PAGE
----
Jurisdictional reporting on management effectiveness
It is has been widely acknowledged that management agencies are required to manage biodiversity despite an incomplete understanding and limited resources. However, what is less well understood is the inability of management agencies to assess the effectiveness of conservation management investments. All jurisdictions face limitations in their ability to adequately assess the effectiveness of their management actions. Notwithstanding this, many on-ground managers use adaptive management techniques to continuously learn and improve from each management action taken.
Australian Capital Territory
- Long-term research, monitoring and evaluation remain limited, with previous SoE recommendations to improve these areas only partially implemented.
- Strategic monitoring and data consolidation across the territory are limited.
- Public reporting about biodiversity matters should clearly identify and assess the outcomes of decisions and activities that are related to individual species, populations and ecological communities in the Australian Capital Territory.
- Audits into the effectiveness of state environmental management agencies indicate that, even when robust management frameworks exist, they have been undermined by inadequate data collection. Assessing the success or otherwise of management interventions becomes very difficult, resulting in a lack of accountability.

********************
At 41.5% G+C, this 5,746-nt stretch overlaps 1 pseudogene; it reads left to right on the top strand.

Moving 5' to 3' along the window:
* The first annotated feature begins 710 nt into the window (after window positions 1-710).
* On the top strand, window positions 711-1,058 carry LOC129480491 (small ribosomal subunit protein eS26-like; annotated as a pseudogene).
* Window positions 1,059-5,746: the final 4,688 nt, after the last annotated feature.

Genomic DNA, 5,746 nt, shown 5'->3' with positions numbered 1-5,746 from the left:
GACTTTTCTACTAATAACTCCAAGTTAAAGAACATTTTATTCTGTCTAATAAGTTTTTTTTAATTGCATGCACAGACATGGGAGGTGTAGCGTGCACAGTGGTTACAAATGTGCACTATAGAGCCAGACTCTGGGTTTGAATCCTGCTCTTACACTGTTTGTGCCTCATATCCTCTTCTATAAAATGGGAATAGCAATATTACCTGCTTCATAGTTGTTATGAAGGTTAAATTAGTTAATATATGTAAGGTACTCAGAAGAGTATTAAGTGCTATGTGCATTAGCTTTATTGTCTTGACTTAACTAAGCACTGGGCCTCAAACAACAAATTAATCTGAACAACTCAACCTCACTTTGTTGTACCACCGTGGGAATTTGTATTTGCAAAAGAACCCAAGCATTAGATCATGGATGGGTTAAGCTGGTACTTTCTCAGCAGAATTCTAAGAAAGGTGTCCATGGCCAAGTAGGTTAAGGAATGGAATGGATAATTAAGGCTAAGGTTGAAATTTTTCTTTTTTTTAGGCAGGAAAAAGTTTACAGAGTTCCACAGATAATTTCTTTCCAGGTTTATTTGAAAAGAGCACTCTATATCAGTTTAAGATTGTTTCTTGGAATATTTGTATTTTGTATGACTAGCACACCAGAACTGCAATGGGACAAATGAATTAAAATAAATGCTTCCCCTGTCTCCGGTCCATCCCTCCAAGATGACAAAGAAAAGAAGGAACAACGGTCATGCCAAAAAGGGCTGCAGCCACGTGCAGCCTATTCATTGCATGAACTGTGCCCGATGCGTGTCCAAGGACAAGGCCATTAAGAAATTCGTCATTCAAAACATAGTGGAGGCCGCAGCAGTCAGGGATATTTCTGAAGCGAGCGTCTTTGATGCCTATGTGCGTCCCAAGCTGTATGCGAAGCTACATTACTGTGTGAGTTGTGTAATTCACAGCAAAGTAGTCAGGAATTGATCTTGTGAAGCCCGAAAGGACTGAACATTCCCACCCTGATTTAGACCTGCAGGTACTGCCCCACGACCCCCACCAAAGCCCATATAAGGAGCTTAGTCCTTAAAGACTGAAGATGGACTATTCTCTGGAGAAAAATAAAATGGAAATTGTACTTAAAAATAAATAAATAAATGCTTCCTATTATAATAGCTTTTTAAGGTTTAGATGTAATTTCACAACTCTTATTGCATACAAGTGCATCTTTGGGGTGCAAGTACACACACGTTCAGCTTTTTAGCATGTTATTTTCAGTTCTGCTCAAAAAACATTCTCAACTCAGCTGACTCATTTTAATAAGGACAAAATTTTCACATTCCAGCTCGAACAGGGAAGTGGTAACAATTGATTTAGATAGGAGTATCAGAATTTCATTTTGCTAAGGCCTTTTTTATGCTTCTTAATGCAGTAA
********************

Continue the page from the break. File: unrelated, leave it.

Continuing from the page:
- The main reasons for gaps in monitoring are that:
- the indicator has never been monitored
- monitoring was undertaken but has ceased
- monitoring is conducted across a limited spatial and temporal scale, and the accessibility of available data is significantly reduced by the disparate nature of biodiversity datasets.
- Biodiversity trends over time are difficult to determine because of methodology changes. Although changes can improve data quality, it is often not clear whether trends are because of actual changes, increased accuracy or methodology changes.
- In response, the Department of Environment, Land, Water and Planning (DELWP) is progressively implementing an approach to improving the effectiveness of management. The approach combines the collection and collation of spatial information on management activity with robust monitoring and evaluation studies, and focuses on clarifying the most important assumptions underpinning the relationship between management actions and biodiversity outcomes. DELWP is also rolling out a set of information products identifying the best management options to conserve biodiversity in certain areas. These ‘strategic management prospects’ are based on models of response to management action by a wide range of species. These underlying models will be progressively refined as improved understanding emerges from the studies.
- The South Australian Government has developed a regionally based NRM reporting framework that allows state and regional natural resource managers to use the same information to understand the trend and condition of their natural assets, and to make informed planning decisions. The first complete set of report cards was released in 2014 and 2015. These are publicly available; they depict trend and condition of assets, and identify key data gaps.
- Decisions about where and how to invest will be improved by assessing the effectiveness of current and future investments against ecological, social and economic targets, and measures of the condition of natural resources.
New South Wales, Queensland, Western Australia, Tasmania, Northern Territory
- All other jurisdictions noted inadequate monitoring as a limitation in assessing species trends and the effects of pressures (see Jurisdictional reporting on pressures).